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The background pattern is taken from the original book, but has been lightened for readability. The inconsistent hyphenization of “cuttle fish” is in the original.

Japanese Fairy Tale Series No. 6 /
The Mouse’s Wedding /
Griffith Farran & Co., London & Sydney, N.S.W.

Kobunsha / Tokyo


A long time ago there was a white mouse called Kanemochi, servant of Daikoku, the God of Wealth. His wife’s name was Onaga. Both Kanemochi and

his wife were very discreet. Never in the day time nor even at night did they venture into the parlor or kitchen, and so they lived in tranquility free from danger of meeting the cat. Their only son Fukutaro also was of a gentle disposition. When he was old enough to take a wife, his parents concluded to get him one, transfer their property to him, and seek retirement. Fortunately, one of their relatives named Chudayu had

a lovely daughter called Hatsuka. Accordingly a go-between was employed to enter into


When the young folks were allowed to see each other, neither party objected, and so presents were exchanged.

The bridegroom sent the bride the usual articles:

an obi or belt, silk cotton, dried bonito, dried cuttle fish, white flax, sea-weed, and sake or rice wine. The bride sent the bridegroom in like manner:

a linen kami-shimo, dried bonito, dried cuttle-fish, white flax, sea-weed, fish, and sake; thus confirming the marriage promise.

A lucky day was then chosen, and every thing prepared for the bride’s removal to her new home, her clothes were cut out and made, and needed articles purchased. So Chudayu was kept busy preparing for the wedding.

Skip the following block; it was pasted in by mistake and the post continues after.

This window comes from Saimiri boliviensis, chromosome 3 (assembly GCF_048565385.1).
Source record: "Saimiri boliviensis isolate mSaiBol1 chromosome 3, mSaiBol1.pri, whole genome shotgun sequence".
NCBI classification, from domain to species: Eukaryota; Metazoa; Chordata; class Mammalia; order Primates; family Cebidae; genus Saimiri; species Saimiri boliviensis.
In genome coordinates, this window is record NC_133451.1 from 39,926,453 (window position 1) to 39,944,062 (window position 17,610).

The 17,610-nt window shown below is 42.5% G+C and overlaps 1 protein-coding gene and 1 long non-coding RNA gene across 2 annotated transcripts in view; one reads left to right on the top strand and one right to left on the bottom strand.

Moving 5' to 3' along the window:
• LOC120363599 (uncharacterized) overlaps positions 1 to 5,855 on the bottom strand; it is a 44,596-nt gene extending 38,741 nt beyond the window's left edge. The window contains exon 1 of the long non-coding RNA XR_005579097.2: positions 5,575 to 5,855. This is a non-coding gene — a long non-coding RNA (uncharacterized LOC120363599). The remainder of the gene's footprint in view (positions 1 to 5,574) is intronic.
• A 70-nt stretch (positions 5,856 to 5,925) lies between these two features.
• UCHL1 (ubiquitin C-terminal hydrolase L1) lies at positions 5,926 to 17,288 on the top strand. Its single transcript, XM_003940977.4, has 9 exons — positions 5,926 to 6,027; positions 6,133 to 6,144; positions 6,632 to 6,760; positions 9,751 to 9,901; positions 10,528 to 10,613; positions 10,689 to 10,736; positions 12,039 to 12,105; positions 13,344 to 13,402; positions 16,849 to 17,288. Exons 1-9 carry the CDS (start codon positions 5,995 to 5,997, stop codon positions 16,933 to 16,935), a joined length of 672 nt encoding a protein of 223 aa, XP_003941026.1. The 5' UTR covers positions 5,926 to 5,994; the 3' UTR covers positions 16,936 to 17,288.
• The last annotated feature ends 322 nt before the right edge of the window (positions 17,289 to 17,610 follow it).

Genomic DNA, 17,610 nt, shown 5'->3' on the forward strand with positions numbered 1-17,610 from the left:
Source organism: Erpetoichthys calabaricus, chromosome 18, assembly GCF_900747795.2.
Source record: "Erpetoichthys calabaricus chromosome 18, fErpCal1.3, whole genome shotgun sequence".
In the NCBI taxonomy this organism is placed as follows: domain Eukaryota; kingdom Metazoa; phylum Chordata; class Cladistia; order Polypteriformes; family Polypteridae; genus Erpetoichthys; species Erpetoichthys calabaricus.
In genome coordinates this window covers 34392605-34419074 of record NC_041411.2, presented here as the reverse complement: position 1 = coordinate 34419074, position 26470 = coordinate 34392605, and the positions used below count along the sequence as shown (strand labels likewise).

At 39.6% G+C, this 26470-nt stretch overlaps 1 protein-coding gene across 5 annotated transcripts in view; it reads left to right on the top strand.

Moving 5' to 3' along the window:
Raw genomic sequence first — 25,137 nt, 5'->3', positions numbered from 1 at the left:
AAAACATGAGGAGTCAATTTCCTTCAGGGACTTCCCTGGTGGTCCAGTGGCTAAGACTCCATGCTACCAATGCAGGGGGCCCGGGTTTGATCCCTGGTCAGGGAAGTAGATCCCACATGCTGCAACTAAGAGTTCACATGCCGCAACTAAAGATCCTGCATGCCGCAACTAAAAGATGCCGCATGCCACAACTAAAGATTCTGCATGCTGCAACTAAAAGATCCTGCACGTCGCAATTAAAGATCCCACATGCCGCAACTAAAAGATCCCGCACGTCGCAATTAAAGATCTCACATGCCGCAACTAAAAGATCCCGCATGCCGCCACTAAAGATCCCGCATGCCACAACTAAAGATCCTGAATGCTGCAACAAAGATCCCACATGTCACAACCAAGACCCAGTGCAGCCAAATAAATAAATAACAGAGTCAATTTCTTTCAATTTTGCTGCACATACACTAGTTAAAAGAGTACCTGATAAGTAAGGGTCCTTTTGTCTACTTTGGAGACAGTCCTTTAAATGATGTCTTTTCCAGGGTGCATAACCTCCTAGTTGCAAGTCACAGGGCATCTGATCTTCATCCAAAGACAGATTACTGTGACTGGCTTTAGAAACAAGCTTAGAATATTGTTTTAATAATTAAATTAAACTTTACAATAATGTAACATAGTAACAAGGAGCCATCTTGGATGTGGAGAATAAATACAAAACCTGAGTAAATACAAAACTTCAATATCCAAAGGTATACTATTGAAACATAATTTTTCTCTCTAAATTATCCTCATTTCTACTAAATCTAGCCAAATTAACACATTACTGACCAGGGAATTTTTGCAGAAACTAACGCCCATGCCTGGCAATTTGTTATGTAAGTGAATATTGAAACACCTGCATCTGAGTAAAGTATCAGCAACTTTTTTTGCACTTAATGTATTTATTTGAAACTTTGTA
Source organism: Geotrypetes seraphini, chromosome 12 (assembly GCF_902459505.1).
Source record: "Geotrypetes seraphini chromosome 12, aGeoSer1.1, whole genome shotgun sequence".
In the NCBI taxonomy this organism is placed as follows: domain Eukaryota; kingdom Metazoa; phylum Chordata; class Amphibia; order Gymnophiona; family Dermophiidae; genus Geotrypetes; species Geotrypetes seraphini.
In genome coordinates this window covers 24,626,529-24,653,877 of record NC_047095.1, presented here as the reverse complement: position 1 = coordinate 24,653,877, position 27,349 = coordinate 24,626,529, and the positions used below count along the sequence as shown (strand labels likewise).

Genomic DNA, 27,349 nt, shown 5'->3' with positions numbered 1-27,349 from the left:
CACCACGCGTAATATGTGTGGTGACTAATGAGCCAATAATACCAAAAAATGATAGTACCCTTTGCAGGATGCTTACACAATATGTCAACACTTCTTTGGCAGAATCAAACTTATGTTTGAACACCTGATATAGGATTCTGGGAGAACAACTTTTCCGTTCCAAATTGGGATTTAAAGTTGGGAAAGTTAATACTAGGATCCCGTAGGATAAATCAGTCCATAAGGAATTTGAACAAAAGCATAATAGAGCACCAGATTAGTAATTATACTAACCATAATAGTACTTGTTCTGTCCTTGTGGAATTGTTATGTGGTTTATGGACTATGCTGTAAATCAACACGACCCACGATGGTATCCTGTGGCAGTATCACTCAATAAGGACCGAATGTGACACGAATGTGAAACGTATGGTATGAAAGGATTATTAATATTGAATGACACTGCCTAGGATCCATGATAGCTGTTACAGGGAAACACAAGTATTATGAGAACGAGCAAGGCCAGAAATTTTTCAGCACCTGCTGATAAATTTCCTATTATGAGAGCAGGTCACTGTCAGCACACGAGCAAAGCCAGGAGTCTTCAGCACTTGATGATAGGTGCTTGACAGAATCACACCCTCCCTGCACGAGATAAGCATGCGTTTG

The parents made their daughter Hatsuka blacken her teeth as a sign that she would not marry a second husband; they also carefully taught her

that she must obey her husband, be dutiful to her father-in-law, and love her mother-in-law.

Kanemochi on his part cleaned up his house inside and out, made preparation for the marriage ceremony and feast, assembled his relatives and friends, and sent out many of his servants to meet the bride on her way, and to give notice of her approach, that all might be prepared for her reception.

Soon the bride

came in her
palanquin with her
boxes carried before her,
and a long train of

following her.

Kanemochi went out as far as the gate to meet her, and ushered her into the parlor.

At a signal from the go-between the bride and bridegroom, to confirm the marriage bond, exchanged between themselves three

cups of sake,
three times
each cup
in turns.


When this ceremony,  
the “three times three”  
was ended, the guests  
exchanged cups with  

the bride in token
of good will,
and thus the union
was consummated.


Shortly afterwards the bride, her husband, and his parents visited her home. In the evening the bride returned home with her husband and his parents with whom she lived in harmony, contented, prosperous and happy, and much to be congratulated.

Japanese text

Printed by the Kobunsha in Tokyo, Japan



The Kobunsha’s
Japanese Fairy Tale Series.

  1. Momotaro or Little Peachling.

  2. The Tongue Cut Sparrow.

  3. The Battle of the Monkey
and the Crab.

  4. The Old Man who made the
Dead Trees Blossom.

  5. Kachi-Kachi Mountain.

  6. The Mouse’s Wedding.

  7. The Old Man and the Devils.

  8. Urashima, the Fisher-Boy.

  9. The Eight-Headed Serpent.

10. The Matsuyama Mirror.

11. The Hare of Inaba.

12. The Cub’s Triumph.

13. The Silly Jelly-Fish.

14. The Princes, Fire-flash
and Fire-fade.

15. My Lord Bag-O’-Rice.

16. The Wooden Bowl.


Copyright reserved



back cover


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The original of this text is in the public domain—at least in the U.S.
My notes are copyright, as are all under-the-hood elements.
If in doubt, ask.